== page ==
DULDUNG (literally “toleration”), the temporal suspension of deportation. The stay of a third country national will be “tolerated” (geduldet) with an administrative act in case the deportation cannot be enforced due to a legal or a factual obstacle. When the obstacle disappears, the DULDUNG expires. For instance the lack of travel documents, sickness, parenthood, closed travel routes or a crisis situation in the country of origin can hinder a deportation.
The DULDUNG is not a residence permit. The „tolerated“ person remains obliged to leave the country (vollziehbar AUSREISEPFLICHTIG), the deportation order is enforceable anytime. The DULDUNG must be renewed every certain period by the foreigners’ authority, in case the obstacle for deportation persists, for instance, a week, month or six months. Repeated renewal leads to a „chain of toleration” (KettenDULDUNG), a prolonged, permanently precarious stay in Germany with restricted basic rights.
DULDUNG is an extremely contested topic: Some see Duldung as protection against deportation, even treat it as a second class residence permit. The “tolerated” individuals, painfully aware of the criminalisation the Duldung entails, still see themselves as entitled to a legal residence in Germany – for good reasons. For others again Duldung is simply „illegal“ or illegalised residence and should be penalised.
According to the law (§ 60 a AufenthG) DULDUNG does not grant lawful (rechtmäßig) stay. It therefore defines DULDUNG as a limbo status: The stay is not completely „illegal“, will officially not be sanctioned and is not a punitive measure. Yet the law in fact enables multiple sanctions. These become particularly aggravated when the DULDUNG serves as the basis for long term residence in the country.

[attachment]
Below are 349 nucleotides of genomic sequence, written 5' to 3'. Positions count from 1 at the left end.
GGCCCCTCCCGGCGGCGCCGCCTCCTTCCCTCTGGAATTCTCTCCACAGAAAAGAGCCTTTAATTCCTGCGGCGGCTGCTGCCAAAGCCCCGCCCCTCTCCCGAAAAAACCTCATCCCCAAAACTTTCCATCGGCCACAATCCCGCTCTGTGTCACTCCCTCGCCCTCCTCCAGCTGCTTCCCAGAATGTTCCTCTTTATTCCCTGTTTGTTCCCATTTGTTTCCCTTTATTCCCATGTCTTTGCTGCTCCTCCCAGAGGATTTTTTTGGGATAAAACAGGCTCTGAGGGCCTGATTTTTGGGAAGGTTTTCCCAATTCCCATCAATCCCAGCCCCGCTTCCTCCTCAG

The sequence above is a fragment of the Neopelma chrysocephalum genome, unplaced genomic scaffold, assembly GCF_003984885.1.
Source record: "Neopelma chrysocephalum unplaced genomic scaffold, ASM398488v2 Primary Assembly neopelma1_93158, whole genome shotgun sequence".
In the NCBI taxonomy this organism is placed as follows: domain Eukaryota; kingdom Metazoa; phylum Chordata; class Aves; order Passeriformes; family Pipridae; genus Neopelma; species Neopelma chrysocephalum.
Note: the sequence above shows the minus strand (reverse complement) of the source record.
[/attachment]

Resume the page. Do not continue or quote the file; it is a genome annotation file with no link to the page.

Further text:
Most of the sanctions are based on the concept of MITWIRKUNGSPFLICHTEN, the obligations to collaborate in identification procedures for deportation. This unclear legal concept which largely lets the foreigners’ administration define when the “tolerated” person is intentionally hiding her identity, destroying national identification documents or obstructing attempts to acquire valid travel documentation for deportation from his or her embassy (see MOBILE EMBASSY HEARING, MITWIRKUNGSPFLICHTEN). Typical sanctions for “offenders” include obligatory camp accommodation in isolation, work ban, probition to leave the district (RESIDENZPFLICHT), reduced or no pocket money, no access to regular health care.
Also criminal sactions are possible: The § 95 and § 98 of the AufenthG define several “migration offences” which are regularly used against “tolerated” persons, such as “unauthorised residence without a passport” (§ 95 Abs.1 Nr. 1 AufenthG oder nach § 98 Abs. 2 Nr.3 AufenthG). The prosecution and sentencing depends on the discretion of the criminal justice system. These paragraphs also enables the foreigners’ authority to ban a „tolerated“ person for good from regularising her status (see CRIMMIGRATION).
The concept of MITWIRKUNGSPFLICHTEN has served through the many regularization amendments (Bleiberechtsregelungen), as an instrument to separate between the “good” and the “bad” “tolerated”. The latter, a significant group or people, have been continuously excluded from the offers for regularisation of long term “tolerated” stay.
More info: Rex Osa, Kay Wendel, Salomon Wantchoucou, Fadi Abdel Ghani, Mobile hearing in Dortmund, Alex Nuhu Banja, Kettenduldung.